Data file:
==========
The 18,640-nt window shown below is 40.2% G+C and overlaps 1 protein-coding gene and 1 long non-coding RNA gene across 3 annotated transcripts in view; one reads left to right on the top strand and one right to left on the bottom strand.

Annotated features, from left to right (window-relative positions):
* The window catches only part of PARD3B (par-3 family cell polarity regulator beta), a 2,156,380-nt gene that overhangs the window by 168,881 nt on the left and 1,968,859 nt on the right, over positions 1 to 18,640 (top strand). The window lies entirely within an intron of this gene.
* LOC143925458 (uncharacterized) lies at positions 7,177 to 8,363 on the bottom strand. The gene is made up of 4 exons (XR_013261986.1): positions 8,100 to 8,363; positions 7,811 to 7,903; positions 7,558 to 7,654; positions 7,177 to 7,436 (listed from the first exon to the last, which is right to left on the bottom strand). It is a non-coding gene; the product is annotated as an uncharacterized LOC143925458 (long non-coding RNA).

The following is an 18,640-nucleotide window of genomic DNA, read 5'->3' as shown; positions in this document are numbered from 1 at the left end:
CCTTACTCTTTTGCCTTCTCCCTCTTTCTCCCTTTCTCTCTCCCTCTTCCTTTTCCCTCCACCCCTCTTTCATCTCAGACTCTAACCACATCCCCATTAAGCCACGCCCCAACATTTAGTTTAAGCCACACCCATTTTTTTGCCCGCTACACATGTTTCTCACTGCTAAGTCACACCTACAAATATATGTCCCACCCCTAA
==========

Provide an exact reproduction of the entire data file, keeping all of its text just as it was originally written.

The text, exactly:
The 18,640-nt window shown below is 40.2% G+C and overlaps 1 protein-coding gene and 1 long non-coding RNA gene across 3 annotated transcripts in view; one reads left to right on the top strand and one right to left on the bottom strand.

Annotated features, from left to right (window-relative positions):
* The window catches only part of PARD3B (par-3 family cell polarity regulator beta), a 2,156,380-nt gene that overhangs the window by 168,881 nt on the left and 1,968,859 nt on the right, over positions 1 to 18,640 (top strand). The window lies entirely within an intron of this gene.
* LOC143925458 (uncharacterized) lies at positions 7,177 to 8,363 on the bottom strand. The gene is made up of 4 exons (XR_013261986.1): positions 8,100 to 8,363; positions 7,811 to 7,903; positions 7,558 to 7,654; positions 7,177 to 7,436 (listed from the first exon to the last, which is right to left on the bottom strand). It is a non-coding gene; the product is annotated as an uncharacterized LOC143925458 (long non-coding RNA).

The following is an 18,640-nucleotide window of genomic DNA, read 5'->3' as shown; positions in this document are numbered from 1 at the left end:
CCTTACTCTTTTGCCTTCTCCCTCTTTCTCCCTTTCTCTCTCCCTCTTCCTTTTCCCTCCACCCCTCTTTCATCTCAGACTCTAACCACATCCCCATTAAGCCACGCCCCAACATTTAGTTTAAGCCACACCCATTTTTTTGCCCGCTACACATGTTTCTCACTGCTAAGTCACACCTACAAATATATGTCCCACCCCTAA